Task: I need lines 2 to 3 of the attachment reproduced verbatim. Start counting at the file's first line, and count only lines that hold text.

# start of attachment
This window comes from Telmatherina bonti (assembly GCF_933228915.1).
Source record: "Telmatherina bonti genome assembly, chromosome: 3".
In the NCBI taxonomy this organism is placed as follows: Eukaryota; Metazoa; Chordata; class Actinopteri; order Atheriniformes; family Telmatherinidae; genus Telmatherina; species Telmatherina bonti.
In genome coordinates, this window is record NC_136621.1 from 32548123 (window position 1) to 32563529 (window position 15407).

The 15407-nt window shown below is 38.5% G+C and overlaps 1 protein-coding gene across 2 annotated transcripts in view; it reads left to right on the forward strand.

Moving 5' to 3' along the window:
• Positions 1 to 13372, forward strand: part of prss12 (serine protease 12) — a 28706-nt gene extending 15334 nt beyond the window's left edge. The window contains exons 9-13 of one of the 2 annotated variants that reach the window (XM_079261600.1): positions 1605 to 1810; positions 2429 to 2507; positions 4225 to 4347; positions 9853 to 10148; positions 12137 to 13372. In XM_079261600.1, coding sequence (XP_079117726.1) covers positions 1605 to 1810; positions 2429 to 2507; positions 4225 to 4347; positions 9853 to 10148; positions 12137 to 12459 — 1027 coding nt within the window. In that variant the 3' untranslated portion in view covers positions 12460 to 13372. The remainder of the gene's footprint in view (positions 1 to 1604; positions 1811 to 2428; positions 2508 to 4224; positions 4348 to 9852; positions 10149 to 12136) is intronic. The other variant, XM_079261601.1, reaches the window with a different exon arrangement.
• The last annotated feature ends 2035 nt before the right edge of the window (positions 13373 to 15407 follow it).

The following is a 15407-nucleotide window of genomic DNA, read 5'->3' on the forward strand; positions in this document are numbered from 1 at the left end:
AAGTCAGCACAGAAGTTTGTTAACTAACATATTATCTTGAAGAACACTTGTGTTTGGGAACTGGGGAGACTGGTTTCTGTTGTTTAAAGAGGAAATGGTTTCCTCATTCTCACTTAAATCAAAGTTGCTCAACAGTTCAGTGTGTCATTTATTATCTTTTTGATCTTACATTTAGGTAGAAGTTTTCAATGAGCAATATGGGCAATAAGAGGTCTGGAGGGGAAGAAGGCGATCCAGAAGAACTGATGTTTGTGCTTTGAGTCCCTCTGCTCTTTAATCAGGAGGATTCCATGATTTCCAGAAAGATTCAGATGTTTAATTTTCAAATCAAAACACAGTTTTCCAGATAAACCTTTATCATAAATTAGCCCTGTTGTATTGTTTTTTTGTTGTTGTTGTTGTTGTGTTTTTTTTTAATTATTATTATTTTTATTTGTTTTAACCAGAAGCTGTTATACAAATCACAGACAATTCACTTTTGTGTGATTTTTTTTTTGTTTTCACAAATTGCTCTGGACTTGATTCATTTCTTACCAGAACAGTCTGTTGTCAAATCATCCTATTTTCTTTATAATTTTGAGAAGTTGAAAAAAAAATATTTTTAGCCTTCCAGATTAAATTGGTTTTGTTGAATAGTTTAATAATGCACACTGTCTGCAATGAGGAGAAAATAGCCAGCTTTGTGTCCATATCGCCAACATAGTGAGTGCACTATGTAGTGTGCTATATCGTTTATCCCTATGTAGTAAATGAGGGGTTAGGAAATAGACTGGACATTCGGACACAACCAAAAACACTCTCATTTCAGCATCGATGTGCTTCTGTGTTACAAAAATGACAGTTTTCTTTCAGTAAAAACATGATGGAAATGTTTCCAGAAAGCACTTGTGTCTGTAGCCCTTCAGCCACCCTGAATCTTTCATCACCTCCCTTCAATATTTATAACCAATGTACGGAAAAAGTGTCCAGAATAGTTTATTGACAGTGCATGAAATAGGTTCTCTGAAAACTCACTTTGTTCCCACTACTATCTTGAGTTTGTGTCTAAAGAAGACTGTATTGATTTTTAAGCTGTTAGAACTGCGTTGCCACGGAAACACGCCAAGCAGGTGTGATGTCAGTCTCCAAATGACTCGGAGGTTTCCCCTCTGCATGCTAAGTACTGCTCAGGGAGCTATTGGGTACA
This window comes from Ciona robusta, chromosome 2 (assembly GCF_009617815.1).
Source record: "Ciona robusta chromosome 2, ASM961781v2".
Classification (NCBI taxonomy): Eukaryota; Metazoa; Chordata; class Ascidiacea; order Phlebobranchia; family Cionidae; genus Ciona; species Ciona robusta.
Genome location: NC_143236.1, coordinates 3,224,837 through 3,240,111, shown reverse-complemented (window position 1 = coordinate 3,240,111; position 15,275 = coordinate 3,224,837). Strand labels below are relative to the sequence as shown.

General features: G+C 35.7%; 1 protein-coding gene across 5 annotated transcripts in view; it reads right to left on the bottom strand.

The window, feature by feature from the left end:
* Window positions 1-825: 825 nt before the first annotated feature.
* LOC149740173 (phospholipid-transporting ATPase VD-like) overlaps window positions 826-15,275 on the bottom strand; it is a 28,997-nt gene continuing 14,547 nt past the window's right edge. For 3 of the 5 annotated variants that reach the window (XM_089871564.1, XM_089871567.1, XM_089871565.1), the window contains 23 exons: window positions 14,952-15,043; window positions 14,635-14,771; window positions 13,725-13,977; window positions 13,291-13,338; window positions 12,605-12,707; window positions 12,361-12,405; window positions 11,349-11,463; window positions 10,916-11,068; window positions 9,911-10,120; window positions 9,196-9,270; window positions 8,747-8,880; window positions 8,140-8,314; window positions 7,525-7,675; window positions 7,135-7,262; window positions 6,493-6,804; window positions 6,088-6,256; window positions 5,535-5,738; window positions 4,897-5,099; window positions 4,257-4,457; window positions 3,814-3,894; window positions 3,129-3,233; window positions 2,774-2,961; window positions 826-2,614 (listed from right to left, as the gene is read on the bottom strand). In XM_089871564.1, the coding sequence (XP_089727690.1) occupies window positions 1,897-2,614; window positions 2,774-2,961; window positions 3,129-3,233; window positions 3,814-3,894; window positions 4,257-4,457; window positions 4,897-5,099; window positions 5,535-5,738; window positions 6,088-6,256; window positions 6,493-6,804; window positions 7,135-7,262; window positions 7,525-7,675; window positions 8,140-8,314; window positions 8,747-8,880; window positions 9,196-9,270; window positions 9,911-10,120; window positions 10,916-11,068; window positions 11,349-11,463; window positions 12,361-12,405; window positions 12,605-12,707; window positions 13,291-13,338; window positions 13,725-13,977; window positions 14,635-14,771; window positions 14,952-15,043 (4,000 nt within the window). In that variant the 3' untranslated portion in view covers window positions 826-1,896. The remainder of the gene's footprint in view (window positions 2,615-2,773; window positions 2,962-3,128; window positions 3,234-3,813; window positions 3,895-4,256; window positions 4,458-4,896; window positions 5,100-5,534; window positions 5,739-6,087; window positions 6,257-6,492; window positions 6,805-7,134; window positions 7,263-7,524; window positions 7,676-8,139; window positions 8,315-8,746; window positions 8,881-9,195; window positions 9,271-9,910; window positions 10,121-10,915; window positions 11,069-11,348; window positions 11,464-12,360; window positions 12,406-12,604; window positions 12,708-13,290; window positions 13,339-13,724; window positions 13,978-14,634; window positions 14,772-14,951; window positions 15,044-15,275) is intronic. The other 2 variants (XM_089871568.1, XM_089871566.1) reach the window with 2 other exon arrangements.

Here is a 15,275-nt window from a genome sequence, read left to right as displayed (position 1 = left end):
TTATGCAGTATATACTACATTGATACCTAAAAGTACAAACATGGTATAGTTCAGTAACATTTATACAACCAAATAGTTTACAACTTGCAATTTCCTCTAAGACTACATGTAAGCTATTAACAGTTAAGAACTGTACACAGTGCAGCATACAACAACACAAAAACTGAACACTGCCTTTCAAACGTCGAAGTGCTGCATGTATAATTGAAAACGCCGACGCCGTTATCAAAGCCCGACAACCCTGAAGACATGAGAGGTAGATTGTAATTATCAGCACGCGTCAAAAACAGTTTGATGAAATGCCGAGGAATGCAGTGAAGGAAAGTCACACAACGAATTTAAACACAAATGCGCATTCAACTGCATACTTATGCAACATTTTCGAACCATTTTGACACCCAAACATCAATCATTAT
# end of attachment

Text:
Source record: "Telmatherina bonti genome assembly, chromosome: 3".
In the NCBI taxonomy this organism is placed as follows: Eukaryota; Metazoa; Chordata; class Actinopteri; order Atheriniformes; family Telmatherinidae; genus Telmatherina; species Telmatherina bonti.